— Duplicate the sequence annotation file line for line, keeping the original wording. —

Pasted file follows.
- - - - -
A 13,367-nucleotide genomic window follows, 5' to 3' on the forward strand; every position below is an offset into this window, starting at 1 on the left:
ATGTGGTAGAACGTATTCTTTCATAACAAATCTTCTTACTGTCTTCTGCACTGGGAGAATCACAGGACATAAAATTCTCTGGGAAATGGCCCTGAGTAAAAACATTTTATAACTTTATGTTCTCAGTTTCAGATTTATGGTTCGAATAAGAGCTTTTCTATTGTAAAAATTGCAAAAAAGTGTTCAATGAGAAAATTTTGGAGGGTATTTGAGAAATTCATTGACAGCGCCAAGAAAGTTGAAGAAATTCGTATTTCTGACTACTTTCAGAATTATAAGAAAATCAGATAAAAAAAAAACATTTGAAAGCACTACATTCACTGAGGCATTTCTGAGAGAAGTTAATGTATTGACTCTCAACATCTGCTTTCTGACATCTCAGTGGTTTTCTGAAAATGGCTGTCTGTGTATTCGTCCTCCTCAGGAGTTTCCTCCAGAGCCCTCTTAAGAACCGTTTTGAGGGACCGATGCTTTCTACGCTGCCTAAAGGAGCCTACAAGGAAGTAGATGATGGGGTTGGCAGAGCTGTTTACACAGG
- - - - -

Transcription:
A 13,367-nucleotide genomic window follows, 5' to 3' on the forward strand; every position below is an offset into this window, starting at 1 on the left:
ATGTGGTAGAACGTATTCTTTCATAACAAATCTTCTTACTGTCTTCTGCACTGGGAGAATCACAGGACATAAAATTCTCTGGGAAATGGCCCTGAGTAAAAACATTTTATAACTTTATGTTCTCAGTTTCAGATTTATGGTTCGAATAAGAGCTTTTCTATTGTAAAAATTGCAAAAAAGTGTTCAATGAGAAAATTTTGGAGGGTATTTGAGAAATTCATTGACAGCGCCAAGAAAGTTGAAGAAATTCGTATTTCTGACTACTTTCAGAATTATAAGAAAATCAGATAAAAAAAAAACATTTGAAAGCACTACATTCACTGAGGCATTTCTGAGAGAAGTTAATGTATTGACTCTCAACATCTGCTTTCTGACATCTCAGTGGTTTTCTGAAAATGGCTGTCTGTGTATTCGTCCTCCTCAGGAGTTTCCTCCAGAGCCCTCTTAAGAACCGTTTTGAGGGACCGATGCTTTCTACGCTGCCTAAAGGAGCCTACAAGGAAGTAGATGATGGGGTTGGCAGAGCTGTTTACACAGG